by Michael Neal Morris


I spent a lot of afternoons with my grandparents as small boy, especially in the years between my mother’s divorce and the beginning of her marriage to my step-father. They often took care of my brothers and me while my mother worked double-shifts at a nearby Kip’s. They even dropped us off and picked us up from catechism classes, where I was preparing for my first communion. At their house, I spent most of my time with my grandmother. She, of course, made and served the requisite cookies and helped us with homework. But she also kept us busy with things to draw and color on, or she took us outside to show us her marvelous backyard garden. I loved playing in that backyard, especially when play really meant sitting under the bushes with a book, smelling honeysuckle while watching a lizard’s throat change colors on the fence, or watching my grandmother in her big sun hat prune the flowers she had coaxed to grow in the odd mix of soil found at Dallas residences. It was here she showed me how to peel and eat a pomegranate from a tree she had taken care of.

My grandfather was an electrical and engineering genius and loved to buy and build all sorts of gadgets. His interests meant my grandmother indulged his buying all sorts of “new” devices and equipment. One of the devices he bought and played with was a reel to reel recording contraption he had fairly much abandoned before I knew what it was. One lazy Saturday, my brother John and I ran across it and asked if we could play with it. After securing his permission, my grandmother said that I could only do it if I planned what I was going to do. She wouldn’t just let us record burps and farts and kindergarten jokes. So with her help, I wrote a story we could turn into a radio play. It was a silly little thing about a car race. The story was contrived as only a boy could do, and the jokes were cheesier than Wisconsin. My grandmother and my aunt Kay provided voices, including a hilarious yokel my grandmother made up for a fake commercial. It took most of the day, and when it was over I had a cassette copy of the story I would listen to and play for friends for years.

I also got to go with my grandparents when they drove to my grandmother’s childhood home in Linden. I spent several weeks during Christmas, Spring Break, or summer holidays being kept out of my parents’ hair and put to work helping my grandfather with such chores as mending barbed wire fence or cutting dowels (both of which I failed miserably at) or shelling peas (which I’m pretty sure I failed at as well). Once, while with my grandmother at the kitchen table, I heard my grandfather come in and bark (it seemed) some orders to her. She rose from the table with a sigh and began to gather whatever it was that he requested. She must have seen the sour look on my face, because she asked me what was wrong.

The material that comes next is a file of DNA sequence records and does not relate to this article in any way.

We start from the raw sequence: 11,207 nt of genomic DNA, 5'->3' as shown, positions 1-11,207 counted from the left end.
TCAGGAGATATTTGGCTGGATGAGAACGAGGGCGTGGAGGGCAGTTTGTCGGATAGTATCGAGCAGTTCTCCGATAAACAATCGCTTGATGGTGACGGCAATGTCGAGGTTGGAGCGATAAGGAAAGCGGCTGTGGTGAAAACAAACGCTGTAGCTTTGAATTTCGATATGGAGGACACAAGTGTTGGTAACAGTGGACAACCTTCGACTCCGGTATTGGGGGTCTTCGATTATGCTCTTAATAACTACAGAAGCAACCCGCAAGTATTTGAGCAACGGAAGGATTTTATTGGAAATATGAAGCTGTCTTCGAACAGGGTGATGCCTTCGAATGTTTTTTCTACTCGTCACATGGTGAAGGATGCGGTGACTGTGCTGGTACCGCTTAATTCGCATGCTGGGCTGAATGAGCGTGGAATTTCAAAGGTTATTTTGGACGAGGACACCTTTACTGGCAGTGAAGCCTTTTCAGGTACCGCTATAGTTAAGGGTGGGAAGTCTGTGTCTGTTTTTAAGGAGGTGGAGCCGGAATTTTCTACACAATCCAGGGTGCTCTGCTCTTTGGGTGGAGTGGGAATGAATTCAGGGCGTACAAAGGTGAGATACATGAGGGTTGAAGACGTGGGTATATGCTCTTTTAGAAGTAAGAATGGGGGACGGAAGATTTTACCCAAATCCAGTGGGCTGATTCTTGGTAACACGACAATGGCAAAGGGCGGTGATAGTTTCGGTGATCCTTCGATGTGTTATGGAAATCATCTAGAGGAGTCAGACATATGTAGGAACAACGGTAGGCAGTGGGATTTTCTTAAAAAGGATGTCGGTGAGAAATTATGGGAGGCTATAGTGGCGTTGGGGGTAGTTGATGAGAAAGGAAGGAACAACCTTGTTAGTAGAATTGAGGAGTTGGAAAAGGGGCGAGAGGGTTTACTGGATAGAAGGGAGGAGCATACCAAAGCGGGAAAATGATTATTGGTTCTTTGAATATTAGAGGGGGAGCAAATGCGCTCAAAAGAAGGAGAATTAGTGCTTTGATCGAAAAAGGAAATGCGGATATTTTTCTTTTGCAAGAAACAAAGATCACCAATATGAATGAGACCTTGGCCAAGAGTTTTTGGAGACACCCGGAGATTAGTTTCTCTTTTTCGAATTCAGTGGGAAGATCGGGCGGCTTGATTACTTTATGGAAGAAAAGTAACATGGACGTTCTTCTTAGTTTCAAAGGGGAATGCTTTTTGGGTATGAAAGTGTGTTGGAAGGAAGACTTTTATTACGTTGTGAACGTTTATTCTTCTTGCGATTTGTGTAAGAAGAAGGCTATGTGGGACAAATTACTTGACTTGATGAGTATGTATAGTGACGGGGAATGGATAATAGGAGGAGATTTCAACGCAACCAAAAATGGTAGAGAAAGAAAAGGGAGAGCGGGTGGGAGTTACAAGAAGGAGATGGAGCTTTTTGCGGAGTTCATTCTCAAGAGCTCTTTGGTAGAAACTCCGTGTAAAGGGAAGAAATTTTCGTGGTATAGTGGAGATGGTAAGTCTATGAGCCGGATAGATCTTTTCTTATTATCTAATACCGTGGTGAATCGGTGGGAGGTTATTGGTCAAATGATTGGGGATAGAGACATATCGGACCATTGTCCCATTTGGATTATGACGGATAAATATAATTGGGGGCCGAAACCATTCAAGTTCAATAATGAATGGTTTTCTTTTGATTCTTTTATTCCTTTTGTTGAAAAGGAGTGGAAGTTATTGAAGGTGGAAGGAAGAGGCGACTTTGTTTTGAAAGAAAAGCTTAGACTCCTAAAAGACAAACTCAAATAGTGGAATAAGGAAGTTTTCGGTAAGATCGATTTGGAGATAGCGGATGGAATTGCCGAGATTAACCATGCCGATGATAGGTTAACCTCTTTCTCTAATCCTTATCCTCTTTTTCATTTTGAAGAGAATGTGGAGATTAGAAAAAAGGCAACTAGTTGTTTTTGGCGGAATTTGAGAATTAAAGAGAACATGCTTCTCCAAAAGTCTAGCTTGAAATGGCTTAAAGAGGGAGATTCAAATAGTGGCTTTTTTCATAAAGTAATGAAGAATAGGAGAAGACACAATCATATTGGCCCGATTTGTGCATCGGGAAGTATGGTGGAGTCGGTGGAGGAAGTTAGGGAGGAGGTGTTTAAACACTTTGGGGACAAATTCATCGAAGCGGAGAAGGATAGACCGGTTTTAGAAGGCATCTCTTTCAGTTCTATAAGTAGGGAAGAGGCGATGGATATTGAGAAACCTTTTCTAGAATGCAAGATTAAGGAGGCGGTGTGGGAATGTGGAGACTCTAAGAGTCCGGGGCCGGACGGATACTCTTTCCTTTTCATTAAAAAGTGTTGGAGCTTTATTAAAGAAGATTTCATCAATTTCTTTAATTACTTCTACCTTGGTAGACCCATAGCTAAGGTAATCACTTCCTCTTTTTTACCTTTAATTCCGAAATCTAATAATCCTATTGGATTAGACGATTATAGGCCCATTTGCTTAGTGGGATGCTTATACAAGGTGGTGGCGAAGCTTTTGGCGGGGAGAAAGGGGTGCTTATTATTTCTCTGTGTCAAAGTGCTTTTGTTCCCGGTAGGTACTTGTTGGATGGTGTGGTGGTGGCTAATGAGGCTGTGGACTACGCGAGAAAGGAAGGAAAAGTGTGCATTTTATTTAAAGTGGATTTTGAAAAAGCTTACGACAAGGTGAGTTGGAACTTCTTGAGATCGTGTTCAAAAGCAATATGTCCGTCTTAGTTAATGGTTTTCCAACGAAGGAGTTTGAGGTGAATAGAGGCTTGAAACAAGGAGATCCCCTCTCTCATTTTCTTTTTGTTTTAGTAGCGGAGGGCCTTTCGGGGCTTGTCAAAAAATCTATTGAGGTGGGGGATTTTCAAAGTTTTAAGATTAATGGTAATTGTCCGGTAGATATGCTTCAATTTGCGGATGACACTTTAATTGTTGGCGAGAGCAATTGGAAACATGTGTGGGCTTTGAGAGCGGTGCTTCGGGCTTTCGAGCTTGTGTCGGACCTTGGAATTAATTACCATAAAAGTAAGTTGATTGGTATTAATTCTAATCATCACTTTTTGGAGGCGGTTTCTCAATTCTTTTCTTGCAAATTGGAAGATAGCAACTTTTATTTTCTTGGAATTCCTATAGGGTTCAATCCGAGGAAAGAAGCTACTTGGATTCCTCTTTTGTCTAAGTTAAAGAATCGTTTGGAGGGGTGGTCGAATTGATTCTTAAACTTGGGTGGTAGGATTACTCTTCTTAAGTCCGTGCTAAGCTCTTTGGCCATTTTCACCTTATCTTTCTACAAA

“I don’t like the way Granddad bosses you around,” I told her.

She lay her warm hand on mine. Her eyes were twinkling, and I could not help but think of the mischievous elves in some of my stories. “Oh boy,” she said through a chuckle. “That man does not boss me.”

“But he always tells you what to do,” I replied.

She sat back in the chair, and pressed her palms against the table. “It looks like that, I guess. But he knows what he needs to get done, and I like to plan. So we work together to do what we have to do. I guarantee you: he’s had me tell him plenty enough to keep from thinking he’s in charge of anything.”

As I would learn later, my grandmother did not believe that marriage (or any relationship) should be 50/50 endeavors. You gave 100%, period. She knew there were times when one partner could give all, and good relationships meant you took up the slack when necessary, but you also stood up for yourself when you could see you were being taken advantage of. She saw no need to raise her voice or to manipulate, and she saw no need to make a position clear right away. One did not obey her as much as realize in her presence that if they wanted to be or do what right, they’d damn well better listen.

She believed in love and romance, but only to a point. When I got married, she knew that my degree would help me get a job, and that my very young wife wanted to be a stay at home supporter of my presumed genius. But she told me, “Two can live as cheaply as one if one of them doesn’t eat.”

This was my grandmother: a feminist before feminism was cool. In the seventies, she had her doubts about a lot of feminists, wondering if many really wanted equality or just a chance to hurt their oppressors. But she was the first church-going person I knew who openly supported a woman’s right to an abortion. Before my undergraduate professors challenged my lazy use of pronouns, my grandmother was encouraging me to think about what I meant when I said “he” or “it” without considering the human beings I might actually be referring to. She was not a marching, yelling activist. Instead, she volunteered to listen to and counsel troubled people who called a crisis help line, saving lives of suicidal people of all kinds– people she would never meet.